Research suggests that enforcement alone has limited impact on the availability of drugs – for example, closing down a market in one neighbourhood may result in displacement to another neighbourhood or increase violence as new dealers fight over the vacated territory. However, ‘smart’ policing approaches involve local communities, focus on the harms that they experience and take a more holistic approach to addressing these harms. These can be effective.
Source: UK Drug Policy Commission (2009), Moving towards real impact drug enforcement
A national survey of police forces found in 2011-12 that drug-related policing expenditure and activity was expected to decrease – including activities such as covert surveillance, test purchasing and other intelligence gathering work.
Focus police priorities on drug enforcement that is effective in tackling harms that impact on local communities (for example, ‘open’ markets or focusing on the most violent and dangerous drug dealers).
Consult local communities on approaches to policing people in possession of small quantities of drugs, particularly given the pressures on police resources;
Work with local partners to develop approaches that link enforcement to ‘demand reduction’ by challenging offenders to address drug or alcohol issues.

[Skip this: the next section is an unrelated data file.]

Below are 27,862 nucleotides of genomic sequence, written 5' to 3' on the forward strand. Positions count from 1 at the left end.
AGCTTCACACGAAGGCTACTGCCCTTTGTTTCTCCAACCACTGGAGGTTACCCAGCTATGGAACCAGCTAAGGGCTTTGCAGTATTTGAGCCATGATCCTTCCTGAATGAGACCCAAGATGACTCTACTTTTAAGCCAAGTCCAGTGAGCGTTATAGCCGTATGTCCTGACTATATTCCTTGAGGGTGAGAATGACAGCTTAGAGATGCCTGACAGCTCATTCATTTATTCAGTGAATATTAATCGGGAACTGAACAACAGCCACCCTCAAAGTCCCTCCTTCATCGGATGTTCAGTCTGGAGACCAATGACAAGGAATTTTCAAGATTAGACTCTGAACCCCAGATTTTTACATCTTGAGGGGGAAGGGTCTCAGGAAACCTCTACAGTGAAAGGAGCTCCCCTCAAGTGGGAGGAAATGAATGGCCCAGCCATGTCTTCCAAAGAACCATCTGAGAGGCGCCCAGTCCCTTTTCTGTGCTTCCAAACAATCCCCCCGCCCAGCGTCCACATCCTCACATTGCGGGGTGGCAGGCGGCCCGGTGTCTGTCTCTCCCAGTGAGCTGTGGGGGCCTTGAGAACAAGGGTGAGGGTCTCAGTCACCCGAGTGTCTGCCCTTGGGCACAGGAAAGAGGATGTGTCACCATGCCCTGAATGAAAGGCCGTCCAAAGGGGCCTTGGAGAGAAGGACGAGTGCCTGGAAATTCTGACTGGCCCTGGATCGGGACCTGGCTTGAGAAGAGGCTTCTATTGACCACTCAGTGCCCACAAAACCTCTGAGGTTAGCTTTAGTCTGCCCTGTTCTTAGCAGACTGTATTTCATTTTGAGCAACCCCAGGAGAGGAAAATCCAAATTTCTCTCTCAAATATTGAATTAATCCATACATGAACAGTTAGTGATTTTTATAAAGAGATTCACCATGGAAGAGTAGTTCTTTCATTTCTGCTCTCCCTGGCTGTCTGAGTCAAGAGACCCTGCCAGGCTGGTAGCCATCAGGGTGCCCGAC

A word on ‘legal highs’
This term has been used to refer to drugs that mirror the effects of illegal drugs like ecstasy and amphetamines but have not been controlled under the Misuse of Drugs Act. The Government has introduced temporary banning orders (as well as a ‘forensic early warning system’). Media reports on local drug trends can be alarmist, and it is important to act on the basis of reliable and accurate information where new trends are impacting on your local community.
Information on the Government’s approach to ‘new psychoactive substances’ is provided in the Home Office’s 2012 review of the 2010 Drug Strategy. DrugScope can provide advice and information.
Sources of information about drug and alcohol related issues in your own police authority area These key messages about the nature and extent of drug and alcohol related crime will be relevant to all police authority areas. At the same time, the introduction of elected Police and Crime Commissioners is part of a move towards ‘localism’, giving more scope to identify and respond to issues within your police authority area. Priorities around drug and alcohol problems and their policing may vary between different areas of the country – for example, they may take a different form in rural than in metropolitan areas.
There are a number of sources of data and information on drug and alcohol issues and the relation to crime in your local area.